Bob Holt is a reporter for the Arkansas Democrat-Gazette. A graduate of the University of Missouri, he is a member of the Football Writers Association of America, and a voter for the Heisman Trophy and AP Top 25 basketball poll. Holt has been awarded Arkansas Sportswriter of the Year three times.
Jones signals lean toward the NBA
Arkansas guard Mason Jones (15) dribbles around a Vanderbilt defender during an SEC Tournament game Wednesday, March 11, 2020, in Nashville, Tenn.
FAYETTEVILLE -- Mason Jones said Thursday in a radio interview that he expects to keep his name in the NBA Draft and not return to the University of Arkansas for his senior season.
"Right now, I'm just taking it day by day, but there's a good chance that I'm going to stay in the draft and take on bigger challenges," Jones said on The Morning Rush with co-hosts Tommy Craft and Tye Richardson.
Jones, a 6-5 guard, averaged 22.0 points in his junior season under Coach Eric Musselman to become the first Razorback to lead the SEC in scoring. He also led Arkansas in rebounding (5.5), assists (3.4) and steals (1.6).
Musselman, who led the Razorbacks to a 20-12 record in his first season at Arkansas after coaching Nevada for four seasons, previously was an NBA head coach with Golden State and Sacramento.
"I feel like Coach Muss has put me in a good position where I can go out there and continue my journey and continue to show what my worth is," Jones said. "I just want to thank Coach Muss and the coaching staff for doing everything they did for me this year and showing me how to be a pro.
"Coach Muss is a great coach. He did a lot of things behind the scenes that really helped ... I just feel like right now on my journey, it's time for bigger challenges, and I'm ready to see where God takes me."
Jones, who declared for the draft March 27, said he has not signed with an agent.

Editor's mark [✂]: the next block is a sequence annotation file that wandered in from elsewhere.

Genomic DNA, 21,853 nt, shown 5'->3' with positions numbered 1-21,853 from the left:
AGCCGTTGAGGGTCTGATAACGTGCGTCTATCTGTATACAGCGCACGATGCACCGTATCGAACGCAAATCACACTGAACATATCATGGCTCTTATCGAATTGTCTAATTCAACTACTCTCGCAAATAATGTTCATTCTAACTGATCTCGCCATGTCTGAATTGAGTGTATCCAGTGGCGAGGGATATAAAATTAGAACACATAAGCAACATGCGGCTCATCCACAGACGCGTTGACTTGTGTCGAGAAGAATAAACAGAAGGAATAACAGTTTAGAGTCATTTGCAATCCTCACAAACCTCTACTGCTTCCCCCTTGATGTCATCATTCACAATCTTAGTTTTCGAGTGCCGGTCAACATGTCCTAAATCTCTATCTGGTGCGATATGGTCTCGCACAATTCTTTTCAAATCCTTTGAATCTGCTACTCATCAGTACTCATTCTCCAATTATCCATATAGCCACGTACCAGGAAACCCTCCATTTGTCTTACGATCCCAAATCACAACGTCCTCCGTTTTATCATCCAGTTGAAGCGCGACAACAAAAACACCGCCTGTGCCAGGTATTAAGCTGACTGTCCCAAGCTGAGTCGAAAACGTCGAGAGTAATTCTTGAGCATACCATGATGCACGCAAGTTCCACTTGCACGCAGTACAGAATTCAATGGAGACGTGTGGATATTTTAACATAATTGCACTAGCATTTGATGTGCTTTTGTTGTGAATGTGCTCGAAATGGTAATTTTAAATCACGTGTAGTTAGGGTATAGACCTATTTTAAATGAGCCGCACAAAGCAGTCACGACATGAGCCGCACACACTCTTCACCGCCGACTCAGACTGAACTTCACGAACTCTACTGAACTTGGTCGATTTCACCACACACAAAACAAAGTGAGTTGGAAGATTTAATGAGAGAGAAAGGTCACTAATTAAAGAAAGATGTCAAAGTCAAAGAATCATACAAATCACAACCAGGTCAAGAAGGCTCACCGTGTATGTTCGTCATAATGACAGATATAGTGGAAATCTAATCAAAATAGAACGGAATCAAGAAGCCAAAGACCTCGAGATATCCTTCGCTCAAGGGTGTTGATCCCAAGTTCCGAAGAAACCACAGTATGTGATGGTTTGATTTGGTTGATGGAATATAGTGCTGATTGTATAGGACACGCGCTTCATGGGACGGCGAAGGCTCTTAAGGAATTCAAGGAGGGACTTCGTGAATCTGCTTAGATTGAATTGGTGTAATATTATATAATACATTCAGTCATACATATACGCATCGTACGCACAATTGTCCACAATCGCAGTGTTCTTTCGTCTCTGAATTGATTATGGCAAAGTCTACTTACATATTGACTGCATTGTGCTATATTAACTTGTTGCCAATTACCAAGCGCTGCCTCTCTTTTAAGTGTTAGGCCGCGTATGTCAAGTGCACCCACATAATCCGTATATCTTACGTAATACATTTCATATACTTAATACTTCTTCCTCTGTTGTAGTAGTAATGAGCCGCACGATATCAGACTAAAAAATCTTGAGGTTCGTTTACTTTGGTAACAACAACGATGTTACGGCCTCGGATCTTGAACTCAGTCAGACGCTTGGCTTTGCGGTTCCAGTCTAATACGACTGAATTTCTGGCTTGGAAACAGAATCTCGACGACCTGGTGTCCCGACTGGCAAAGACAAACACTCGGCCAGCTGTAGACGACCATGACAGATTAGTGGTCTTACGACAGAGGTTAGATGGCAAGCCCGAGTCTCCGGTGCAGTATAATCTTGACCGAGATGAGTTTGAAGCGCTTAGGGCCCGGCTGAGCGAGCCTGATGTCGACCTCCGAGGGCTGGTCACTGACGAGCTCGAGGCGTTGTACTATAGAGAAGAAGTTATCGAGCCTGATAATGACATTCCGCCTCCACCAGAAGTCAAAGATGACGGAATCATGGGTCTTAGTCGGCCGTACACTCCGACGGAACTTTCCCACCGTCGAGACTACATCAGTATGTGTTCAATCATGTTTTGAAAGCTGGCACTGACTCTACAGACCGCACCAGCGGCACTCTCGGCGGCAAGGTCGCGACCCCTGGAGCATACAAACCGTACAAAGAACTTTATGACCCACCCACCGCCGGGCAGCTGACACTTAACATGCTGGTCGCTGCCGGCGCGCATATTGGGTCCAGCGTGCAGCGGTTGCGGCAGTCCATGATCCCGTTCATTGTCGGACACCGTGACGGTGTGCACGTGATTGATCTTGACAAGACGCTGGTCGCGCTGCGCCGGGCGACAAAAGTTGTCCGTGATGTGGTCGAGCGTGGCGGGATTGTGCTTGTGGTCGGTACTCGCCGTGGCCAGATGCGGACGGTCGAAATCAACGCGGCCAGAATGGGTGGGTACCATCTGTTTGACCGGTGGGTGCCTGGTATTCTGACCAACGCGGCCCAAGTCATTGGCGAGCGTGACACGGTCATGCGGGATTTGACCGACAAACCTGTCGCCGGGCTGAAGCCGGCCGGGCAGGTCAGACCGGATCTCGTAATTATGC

College players with eligibility remaining have until April 26 to declare for the draft and a June 3 deadline to withdraw.
Jones is among 99 college players as of Thursday with eligibility who are early draft entries.
The draft is scheduled for June 25 with two rounds and a total of 60 picks.
Arkansas guard Isaiah Joe, who averaged 16.9 points this season as a sophomore, is among NBA Sports' 30 notable college underclassmen who have not yet declared for the draft.
"Me and Isaiah talk, but we don't really talk about basketball," Jones said when asked whether he has discussed the draft with Joe. "Me and Isaiah really try to talk about life and other things outside of basketball, because we already know that a lot of people are coming at us about basketball.
"A big decision is coming for my guy Isaiah, so I just want to let him make his decision freely, and I want him to make the decision for him."
NBA teams aren't bringing in draft prospects for workouts as they normally do because of the coronavirus pandemic, but Jones said he isn't letting the situation keep him from maintaining his conditioning at home in DeSoto, Texas.
"I'm just staying in shape and being ready, making sure I eat right still, make sure I still run, still do my push-ups and sit-ups," Jones said. "I'm just making sure I stay safe out here through everything that's going on right now. I just want to stay humble and stay hungry."
Jones was The Associated Press co-SEC player of the year along with Mississippi State sophomore forward Reggie Perry. He also was an AP honorable mention All-American, but his name isn't listed in mock drafts -- even drafts that include two rounds.
But Jones has made a habit of exceeding expectations.
Arkansas was the only major college to offer him a scholarship after his freshman season at Connors State College in Oklahoma. He averaged 13.6 points for the Razorbacks as a sophomore, then took his game to a higher level as a junior.
During Jones' radio interview, he thanked the previous Arkansas coaching staff -- coach Mike Anderson and assistant T.J. Cleveland, both now at St. John's -- for believing in him.
"In junior college, I just went in there with the mentality that I wanted to be the best," Jones said. "That's where I started to figure out my stuff and figure out that I really had the talent that I'm ready to let loose.
"Then just being blessed with the opportunity to go to Arkansas, I want to thank Coach A and Coach Cleveland for giving me a late scholarship and believing in my talent.
"I knew that I was a high-major player, but I knew there was a lot of doubt about me. I just wanted to show a lot of people that Mason Jones was real and that I wasn't really just a player to come in and sit on the bench.
"I was blessed to have a year with Coach Muss. God blessed me with bringing Coach Muss in, an NBA coach that was a player's coach."
Sports on 04/10/2020
Have a comment on this story? Join the discussion or start a new one on the Forums.